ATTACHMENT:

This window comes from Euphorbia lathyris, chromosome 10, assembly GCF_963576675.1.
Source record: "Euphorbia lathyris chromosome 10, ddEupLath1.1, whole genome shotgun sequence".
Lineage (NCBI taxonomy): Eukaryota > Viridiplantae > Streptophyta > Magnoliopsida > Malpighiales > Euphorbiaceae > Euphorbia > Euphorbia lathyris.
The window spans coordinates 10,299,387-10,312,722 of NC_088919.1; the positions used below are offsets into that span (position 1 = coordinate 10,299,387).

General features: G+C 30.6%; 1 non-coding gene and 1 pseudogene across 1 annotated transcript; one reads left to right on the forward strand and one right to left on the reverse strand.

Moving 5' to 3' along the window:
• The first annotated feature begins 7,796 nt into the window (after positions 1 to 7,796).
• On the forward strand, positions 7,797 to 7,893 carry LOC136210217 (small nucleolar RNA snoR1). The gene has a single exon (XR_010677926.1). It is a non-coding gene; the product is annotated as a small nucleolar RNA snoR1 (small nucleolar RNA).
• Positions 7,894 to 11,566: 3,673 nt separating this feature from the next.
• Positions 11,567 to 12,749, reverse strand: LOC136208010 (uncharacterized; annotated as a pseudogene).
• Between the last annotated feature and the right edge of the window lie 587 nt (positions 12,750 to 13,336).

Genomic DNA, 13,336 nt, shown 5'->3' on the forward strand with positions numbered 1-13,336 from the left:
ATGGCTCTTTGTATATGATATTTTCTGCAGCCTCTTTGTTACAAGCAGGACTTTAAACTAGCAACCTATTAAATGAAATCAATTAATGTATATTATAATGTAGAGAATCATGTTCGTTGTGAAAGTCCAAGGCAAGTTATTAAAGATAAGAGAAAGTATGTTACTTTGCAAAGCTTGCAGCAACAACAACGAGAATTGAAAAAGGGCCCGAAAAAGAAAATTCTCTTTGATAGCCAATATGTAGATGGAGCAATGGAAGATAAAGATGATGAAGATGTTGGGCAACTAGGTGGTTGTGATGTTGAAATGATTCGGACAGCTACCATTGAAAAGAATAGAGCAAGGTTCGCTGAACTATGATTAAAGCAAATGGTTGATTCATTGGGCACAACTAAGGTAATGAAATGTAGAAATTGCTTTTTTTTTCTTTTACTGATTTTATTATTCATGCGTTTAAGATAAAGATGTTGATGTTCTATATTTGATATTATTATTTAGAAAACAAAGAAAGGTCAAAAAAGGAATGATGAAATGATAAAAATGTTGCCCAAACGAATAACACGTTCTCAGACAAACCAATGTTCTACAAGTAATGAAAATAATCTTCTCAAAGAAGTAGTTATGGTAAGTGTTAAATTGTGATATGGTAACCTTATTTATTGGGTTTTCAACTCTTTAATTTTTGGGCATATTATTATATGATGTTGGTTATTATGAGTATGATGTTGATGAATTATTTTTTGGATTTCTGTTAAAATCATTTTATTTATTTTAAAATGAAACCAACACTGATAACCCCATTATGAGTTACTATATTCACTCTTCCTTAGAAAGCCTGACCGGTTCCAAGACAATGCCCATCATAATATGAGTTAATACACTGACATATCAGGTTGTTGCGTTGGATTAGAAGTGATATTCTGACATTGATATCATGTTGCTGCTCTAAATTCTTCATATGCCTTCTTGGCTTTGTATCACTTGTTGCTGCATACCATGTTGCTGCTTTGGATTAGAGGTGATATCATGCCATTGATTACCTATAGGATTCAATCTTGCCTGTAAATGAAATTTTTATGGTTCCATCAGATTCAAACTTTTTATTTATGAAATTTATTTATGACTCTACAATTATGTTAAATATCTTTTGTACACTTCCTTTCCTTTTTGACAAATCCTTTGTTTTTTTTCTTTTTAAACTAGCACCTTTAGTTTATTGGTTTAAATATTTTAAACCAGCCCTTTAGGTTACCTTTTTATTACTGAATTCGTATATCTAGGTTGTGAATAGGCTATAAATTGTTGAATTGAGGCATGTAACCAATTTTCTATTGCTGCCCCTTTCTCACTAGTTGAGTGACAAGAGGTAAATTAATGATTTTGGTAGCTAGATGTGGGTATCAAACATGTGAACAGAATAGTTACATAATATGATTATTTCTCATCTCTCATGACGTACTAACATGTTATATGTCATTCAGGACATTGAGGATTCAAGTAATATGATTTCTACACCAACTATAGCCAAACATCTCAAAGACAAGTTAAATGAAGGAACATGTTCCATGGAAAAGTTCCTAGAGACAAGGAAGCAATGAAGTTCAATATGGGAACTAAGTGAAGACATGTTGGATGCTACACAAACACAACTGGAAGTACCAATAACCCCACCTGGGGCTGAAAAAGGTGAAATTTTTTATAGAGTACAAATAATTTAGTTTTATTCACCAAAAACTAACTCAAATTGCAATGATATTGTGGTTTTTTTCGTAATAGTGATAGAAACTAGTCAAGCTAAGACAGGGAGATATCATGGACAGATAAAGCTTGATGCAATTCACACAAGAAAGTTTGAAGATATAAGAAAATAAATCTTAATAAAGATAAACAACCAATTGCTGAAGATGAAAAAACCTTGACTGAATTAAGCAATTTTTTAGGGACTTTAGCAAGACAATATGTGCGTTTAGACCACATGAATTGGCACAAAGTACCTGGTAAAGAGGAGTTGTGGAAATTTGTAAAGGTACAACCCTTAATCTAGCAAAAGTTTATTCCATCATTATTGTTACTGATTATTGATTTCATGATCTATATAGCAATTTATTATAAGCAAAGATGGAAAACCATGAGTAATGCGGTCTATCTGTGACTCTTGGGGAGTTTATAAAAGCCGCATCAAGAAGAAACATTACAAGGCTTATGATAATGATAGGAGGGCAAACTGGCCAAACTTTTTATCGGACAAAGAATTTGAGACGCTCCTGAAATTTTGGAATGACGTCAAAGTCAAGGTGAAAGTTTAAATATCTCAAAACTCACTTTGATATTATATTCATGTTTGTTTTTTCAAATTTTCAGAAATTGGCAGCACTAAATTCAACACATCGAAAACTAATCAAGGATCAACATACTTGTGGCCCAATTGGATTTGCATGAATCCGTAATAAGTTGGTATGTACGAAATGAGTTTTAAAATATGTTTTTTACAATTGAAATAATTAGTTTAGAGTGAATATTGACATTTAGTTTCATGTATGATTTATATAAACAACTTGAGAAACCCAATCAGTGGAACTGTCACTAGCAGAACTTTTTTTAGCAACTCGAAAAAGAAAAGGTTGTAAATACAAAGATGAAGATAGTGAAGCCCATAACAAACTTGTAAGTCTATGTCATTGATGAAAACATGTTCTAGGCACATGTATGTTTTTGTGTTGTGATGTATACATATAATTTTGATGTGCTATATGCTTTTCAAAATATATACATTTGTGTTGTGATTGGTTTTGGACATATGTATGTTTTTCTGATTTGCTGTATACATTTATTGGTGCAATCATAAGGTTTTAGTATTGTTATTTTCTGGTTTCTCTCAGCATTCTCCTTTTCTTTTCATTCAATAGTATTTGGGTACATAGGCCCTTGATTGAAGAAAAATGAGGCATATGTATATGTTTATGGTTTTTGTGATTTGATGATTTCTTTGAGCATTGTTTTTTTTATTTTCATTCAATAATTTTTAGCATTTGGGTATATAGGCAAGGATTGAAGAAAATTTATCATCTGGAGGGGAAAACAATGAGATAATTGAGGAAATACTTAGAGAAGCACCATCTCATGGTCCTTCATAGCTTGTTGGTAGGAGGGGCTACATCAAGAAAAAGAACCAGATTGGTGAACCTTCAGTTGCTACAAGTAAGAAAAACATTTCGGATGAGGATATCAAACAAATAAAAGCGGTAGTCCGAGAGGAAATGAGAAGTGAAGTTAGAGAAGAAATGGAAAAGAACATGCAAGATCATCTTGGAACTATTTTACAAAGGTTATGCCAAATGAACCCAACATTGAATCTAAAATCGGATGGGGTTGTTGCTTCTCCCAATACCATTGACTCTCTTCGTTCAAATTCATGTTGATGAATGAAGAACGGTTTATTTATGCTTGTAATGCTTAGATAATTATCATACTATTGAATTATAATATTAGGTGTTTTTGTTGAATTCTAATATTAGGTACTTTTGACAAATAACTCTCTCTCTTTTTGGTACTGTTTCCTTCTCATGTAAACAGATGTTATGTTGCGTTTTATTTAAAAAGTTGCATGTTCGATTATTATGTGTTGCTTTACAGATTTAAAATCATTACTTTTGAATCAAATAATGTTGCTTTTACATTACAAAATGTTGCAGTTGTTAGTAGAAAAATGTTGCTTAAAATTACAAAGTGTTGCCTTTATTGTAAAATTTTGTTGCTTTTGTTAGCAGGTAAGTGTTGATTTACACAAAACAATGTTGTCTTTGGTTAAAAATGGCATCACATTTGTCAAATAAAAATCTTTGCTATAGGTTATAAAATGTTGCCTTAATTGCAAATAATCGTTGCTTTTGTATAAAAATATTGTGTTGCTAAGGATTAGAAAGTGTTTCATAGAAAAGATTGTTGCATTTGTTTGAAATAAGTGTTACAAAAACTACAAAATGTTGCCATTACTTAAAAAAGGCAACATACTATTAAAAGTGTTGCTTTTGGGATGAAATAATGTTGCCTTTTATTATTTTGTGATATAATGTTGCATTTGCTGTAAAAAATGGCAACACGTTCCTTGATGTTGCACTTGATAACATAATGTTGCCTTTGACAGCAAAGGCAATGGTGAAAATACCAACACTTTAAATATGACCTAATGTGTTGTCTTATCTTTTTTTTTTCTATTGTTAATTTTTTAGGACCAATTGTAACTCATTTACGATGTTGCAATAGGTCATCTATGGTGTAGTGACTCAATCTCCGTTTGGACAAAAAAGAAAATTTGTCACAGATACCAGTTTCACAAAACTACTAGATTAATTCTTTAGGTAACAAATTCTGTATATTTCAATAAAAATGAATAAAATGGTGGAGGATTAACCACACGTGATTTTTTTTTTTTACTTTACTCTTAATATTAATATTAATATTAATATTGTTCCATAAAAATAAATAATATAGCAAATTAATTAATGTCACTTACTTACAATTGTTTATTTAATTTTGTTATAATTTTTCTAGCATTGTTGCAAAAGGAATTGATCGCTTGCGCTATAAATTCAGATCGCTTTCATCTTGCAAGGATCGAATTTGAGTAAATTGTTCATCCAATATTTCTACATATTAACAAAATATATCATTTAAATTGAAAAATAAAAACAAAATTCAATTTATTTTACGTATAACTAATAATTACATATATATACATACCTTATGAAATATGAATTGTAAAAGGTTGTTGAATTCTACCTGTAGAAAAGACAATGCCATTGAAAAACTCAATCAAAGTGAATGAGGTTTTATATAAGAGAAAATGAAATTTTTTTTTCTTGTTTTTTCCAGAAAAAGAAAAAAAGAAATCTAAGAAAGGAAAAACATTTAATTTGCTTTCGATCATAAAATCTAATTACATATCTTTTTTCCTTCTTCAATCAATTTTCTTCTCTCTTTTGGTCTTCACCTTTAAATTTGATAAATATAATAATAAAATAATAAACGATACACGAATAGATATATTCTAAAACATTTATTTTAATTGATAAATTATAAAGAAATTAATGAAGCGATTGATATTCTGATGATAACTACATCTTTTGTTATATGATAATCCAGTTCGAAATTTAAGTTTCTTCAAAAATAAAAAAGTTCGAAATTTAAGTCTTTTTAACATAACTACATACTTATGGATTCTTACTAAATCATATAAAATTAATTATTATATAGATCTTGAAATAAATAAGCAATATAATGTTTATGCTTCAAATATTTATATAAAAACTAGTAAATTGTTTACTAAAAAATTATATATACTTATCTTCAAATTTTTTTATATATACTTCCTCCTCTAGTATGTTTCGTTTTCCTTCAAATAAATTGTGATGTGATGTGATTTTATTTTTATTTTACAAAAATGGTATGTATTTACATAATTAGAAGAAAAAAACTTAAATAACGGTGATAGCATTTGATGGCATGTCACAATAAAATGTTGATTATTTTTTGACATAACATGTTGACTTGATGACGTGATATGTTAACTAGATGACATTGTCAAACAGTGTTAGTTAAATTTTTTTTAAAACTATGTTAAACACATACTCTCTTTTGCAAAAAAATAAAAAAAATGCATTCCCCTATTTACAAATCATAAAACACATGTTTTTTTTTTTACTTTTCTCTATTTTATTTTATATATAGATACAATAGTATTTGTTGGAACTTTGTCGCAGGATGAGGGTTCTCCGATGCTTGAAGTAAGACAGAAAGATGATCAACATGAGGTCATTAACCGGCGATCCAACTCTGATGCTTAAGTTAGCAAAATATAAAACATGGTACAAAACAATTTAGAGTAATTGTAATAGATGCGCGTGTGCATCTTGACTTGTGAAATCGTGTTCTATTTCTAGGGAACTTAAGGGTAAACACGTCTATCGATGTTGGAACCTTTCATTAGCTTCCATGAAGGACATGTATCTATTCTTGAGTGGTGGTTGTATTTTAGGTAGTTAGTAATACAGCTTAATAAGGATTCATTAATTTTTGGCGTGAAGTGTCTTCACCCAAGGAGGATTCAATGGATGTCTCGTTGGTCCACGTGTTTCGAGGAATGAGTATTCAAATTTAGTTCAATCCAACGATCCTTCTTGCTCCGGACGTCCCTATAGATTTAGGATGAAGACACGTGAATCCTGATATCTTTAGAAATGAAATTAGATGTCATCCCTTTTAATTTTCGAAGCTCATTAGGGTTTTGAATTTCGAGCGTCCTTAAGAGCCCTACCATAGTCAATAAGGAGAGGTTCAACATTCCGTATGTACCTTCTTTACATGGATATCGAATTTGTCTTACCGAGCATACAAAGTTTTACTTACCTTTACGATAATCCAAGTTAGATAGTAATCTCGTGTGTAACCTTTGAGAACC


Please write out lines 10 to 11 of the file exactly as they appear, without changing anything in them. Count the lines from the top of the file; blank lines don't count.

• Positions 11,567 to 12,749, reverse strand: LOC136208010 (uncharacterized; annotated as a pseudogene).
• Between the last annotated feature and the right edge of the window lie 587 nt (positions 12,750 to 13,336).